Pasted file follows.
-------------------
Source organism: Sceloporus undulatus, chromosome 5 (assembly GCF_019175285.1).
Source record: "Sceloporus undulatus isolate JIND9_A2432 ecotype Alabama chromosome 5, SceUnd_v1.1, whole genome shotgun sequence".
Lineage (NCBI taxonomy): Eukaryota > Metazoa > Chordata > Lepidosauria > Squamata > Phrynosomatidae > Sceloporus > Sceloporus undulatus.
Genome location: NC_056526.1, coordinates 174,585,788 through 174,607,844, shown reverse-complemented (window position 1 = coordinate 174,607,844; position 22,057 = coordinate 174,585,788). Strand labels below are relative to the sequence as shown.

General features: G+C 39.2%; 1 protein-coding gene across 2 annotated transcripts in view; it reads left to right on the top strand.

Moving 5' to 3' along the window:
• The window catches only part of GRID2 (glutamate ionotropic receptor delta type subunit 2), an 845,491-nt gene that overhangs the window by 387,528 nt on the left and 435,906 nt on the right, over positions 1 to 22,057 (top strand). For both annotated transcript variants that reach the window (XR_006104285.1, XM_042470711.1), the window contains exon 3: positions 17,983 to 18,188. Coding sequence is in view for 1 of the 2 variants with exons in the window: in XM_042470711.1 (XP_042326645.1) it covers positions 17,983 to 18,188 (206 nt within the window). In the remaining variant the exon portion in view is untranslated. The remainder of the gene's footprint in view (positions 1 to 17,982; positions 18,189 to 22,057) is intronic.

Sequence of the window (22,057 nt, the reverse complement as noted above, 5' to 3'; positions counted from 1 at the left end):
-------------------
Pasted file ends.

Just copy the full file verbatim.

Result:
Source organism: Sceloporus undulatus, chromosome 5 (assembly GCF_019175285.1).
Source record: "Sceloporus undulatus isolate JIND9_A2432 ecotype Alabama chromosome 5, SceUnd_v1.1, whole genome shotgun sequence".
Lineage (NCBI taxonomy): Eukaryota > Metazoa > Chordata > Lepidosauria > Squamata > Phrynosomatidae > Sceloporus > Sceloporus undulatus.
Genome location: NC_056526.1, coordinates 174,585,788 through 174,607,844, shown reverse-complemented (window position 1 = coordinate 174,607,844; position 22,057 = coordinate 174,585,788). Strand labels below are relative to the sequence as shown.

General features: G+C 39.2%; 1 protein-coding gene across 2 annotated transcripts in view; it reads left to right on the top strand.

Moving 5' to 3' along the window:
• The window catches only part of GRID2 (glutamate ionotropic receptor delta type subunit 2), an 845,491-nt gene that overhangs the window by 387,528 nt on the left and 435,906 nt on the right, over positions 1 to 22,057 (top strand). For both annotated transcript variants that reach the window (XR_006104285.1, XM_042470711.1), the window contains exon 3: positions 17,983 to 18,188. Coding sequence is in view for 1 of the 2 variants with exons in the window: in XM_042470711.1 (XP_042326645.1) it covers positions 17,983 to 18,188 (206 nt within the window). In the remaining variant the exon portion in view is untranslated. The remainder of the gene's footprint in view (positions 1 to 17,982; positions 18,189 to 22,057) is intronic.

Sequence of the window (22,057 nt, the reverse complement as noted above, 5' to 3'; positions counted from 1 at the left end):